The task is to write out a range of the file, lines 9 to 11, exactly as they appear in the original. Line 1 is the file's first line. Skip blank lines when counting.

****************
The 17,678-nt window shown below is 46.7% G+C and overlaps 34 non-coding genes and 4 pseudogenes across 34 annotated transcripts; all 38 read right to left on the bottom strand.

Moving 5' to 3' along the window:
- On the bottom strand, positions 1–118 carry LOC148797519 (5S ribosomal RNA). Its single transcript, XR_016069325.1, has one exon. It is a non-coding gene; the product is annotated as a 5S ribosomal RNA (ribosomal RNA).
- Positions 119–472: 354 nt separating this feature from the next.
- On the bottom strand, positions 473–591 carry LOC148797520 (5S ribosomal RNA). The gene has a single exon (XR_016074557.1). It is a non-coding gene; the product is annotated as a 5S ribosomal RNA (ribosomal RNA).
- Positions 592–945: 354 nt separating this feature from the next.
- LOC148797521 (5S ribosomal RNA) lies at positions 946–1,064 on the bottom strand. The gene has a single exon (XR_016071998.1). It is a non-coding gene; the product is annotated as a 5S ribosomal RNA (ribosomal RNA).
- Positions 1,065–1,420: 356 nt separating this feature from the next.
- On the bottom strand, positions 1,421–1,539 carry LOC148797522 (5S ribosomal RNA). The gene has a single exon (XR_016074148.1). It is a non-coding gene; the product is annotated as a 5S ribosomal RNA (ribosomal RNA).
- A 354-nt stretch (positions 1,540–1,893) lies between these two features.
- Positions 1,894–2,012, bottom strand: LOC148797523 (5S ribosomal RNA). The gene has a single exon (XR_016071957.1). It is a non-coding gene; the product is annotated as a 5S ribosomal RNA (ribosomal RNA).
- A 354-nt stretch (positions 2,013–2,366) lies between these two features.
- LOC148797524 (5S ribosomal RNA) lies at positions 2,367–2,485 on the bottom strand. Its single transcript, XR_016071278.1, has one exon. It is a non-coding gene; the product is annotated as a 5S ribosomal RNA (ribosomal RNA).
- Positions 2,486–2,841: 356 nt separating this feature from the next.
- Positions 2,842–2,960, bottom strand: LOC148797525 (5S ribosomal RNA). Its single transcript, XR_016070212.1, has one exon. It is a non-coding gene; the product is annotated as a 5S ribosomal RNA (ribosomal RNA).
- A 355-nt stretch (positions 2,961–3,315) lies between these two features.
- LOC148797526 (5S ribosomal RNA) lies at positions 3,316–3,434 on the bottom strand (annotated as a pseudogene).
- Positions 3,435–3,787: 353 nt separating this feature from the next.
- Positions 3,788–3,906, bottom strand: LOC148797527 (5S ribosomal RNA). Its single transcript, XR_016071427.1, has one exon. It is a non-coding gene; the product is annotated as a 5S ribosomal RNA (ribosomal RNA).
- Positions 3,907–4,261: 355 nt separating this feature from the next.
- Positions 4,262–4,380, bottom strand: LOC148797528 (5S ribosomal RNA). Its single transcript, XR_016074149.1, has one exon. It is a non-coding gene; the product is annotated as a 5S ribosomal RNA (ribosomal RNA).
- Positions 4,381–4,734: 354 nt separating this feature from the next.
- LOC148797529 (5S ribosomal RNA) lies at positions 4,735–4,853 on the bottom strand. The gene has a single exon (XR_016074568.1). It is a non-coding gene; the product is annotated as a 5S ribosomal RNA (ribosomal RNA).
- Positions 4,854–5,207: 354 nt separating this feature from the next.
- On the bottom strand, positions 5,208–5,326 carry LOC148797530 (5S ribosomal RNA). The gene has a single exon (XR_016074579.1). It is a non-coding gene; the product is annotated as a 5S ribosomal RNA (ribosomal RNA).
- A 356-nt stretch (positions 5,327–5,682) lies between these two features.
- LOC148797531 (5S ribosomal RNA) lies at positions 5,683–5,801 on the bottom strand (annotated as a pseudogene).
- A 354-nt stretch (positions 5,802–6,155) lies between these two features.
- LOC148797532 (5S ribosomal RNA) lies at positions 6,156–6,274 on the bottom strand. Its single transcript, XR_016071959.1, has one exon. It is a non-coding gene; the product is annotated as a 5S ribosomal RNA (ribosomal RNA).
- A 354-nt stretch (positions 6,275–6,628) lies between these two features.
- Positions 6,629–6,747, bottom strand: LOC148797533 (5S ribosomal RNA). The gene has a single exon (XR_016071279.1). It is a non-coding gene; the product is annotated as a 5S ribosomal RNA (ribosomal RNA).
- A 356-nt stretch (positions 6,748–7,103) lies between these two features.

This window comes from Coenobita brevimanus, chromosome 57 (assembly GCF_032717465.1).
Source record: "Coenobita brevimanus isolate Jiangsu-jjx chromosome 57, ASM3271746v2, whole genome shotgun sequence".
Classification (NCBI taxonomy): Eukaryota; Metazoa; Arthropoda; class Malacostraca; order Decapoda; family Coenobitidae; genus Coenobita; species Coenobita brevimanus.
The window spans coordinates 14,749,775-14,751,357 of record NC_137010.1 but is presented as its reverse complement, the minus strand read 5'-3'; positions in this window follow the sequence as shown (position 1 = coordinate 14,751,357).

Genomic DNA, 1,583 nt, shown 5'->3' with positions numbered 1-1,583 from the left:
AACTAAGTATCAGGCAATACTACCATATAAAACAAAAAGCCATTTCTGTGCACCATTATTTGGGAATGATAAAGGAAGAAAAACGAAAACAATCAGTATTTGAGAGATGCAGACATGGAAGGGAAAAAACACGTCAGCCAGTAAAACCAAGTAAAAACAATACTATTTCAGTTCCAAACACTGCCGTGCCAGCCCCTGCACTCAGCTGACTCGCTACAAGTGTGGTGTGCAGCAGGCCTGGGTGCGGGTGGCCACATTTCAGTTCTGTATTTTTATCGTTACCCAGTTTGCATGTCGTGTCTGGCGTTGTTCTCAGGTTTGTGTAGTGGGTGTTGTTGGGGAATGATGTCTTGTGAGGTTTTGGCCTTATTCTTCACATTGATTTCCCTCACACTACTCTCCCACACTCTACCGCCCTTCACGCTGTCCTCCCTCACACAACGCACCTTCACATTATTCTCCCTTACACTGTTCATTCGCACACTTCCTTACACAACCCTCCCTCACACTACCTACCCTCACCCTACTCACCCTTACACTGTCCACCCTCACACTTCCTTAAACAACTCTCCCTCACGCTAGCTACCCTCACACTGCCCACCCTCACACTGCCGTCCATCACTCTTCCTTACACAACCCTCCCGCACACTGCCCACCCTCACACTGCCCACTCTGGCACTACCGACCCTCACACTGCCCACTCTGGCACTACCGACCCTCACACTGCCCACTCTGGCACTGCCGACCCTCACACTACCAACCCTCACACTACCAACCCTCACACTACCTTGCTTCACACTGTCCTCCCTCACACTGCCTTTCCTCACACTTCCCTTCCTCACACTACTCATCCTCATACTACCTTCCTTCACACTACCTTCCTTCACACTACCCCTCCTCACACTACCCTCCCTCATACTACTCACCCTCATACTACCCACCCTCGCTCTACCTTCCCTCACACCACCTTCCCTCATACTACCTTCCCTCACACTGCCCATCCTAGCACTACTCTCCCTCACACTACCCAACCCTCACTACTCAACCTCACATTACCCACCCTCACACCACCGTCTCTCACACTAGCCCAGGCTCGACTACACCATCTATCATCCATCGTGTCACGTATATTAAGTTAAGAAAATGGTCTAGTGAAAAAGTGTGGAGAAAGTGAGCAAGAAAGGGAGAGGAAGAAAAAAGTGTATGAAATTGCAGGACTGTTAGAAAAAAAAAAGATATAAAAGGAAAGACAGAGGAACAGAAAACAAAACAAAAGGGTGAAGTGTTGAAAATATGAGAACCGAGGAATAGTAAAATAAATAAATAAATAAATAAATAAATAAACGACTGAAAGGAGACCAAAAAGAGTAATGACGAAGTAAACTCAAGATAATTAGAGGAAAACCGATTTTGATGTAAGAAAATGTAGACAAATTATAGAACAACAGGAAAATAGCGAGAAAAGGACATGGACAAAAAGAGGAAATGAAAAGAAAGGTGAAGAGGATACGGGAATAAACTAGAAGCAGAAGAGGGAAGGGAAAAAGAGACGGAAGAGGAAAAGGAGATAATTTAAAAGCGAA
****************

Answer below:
- On the bottom strand, positions 1,421–1,539 carry LOC148797522 (5S ribosomal RNA). The gene has a single exon (XR_016074148.1). It is a non-coding gene; the product is annotated as a 5S ribosomal RNA (ribosomal RNA).
- A 354-nt stretch (positions 1,540–1,893) lies between these two features.
- Positions 1,894–2,012, bottom strand: LOC148797523 (5S ribosomal RNA). The gene has a single exon (XR_016071957.1). It is a non-coding gene; the product is annotated as a 5S ribosomal RNA (ribosomal RNA).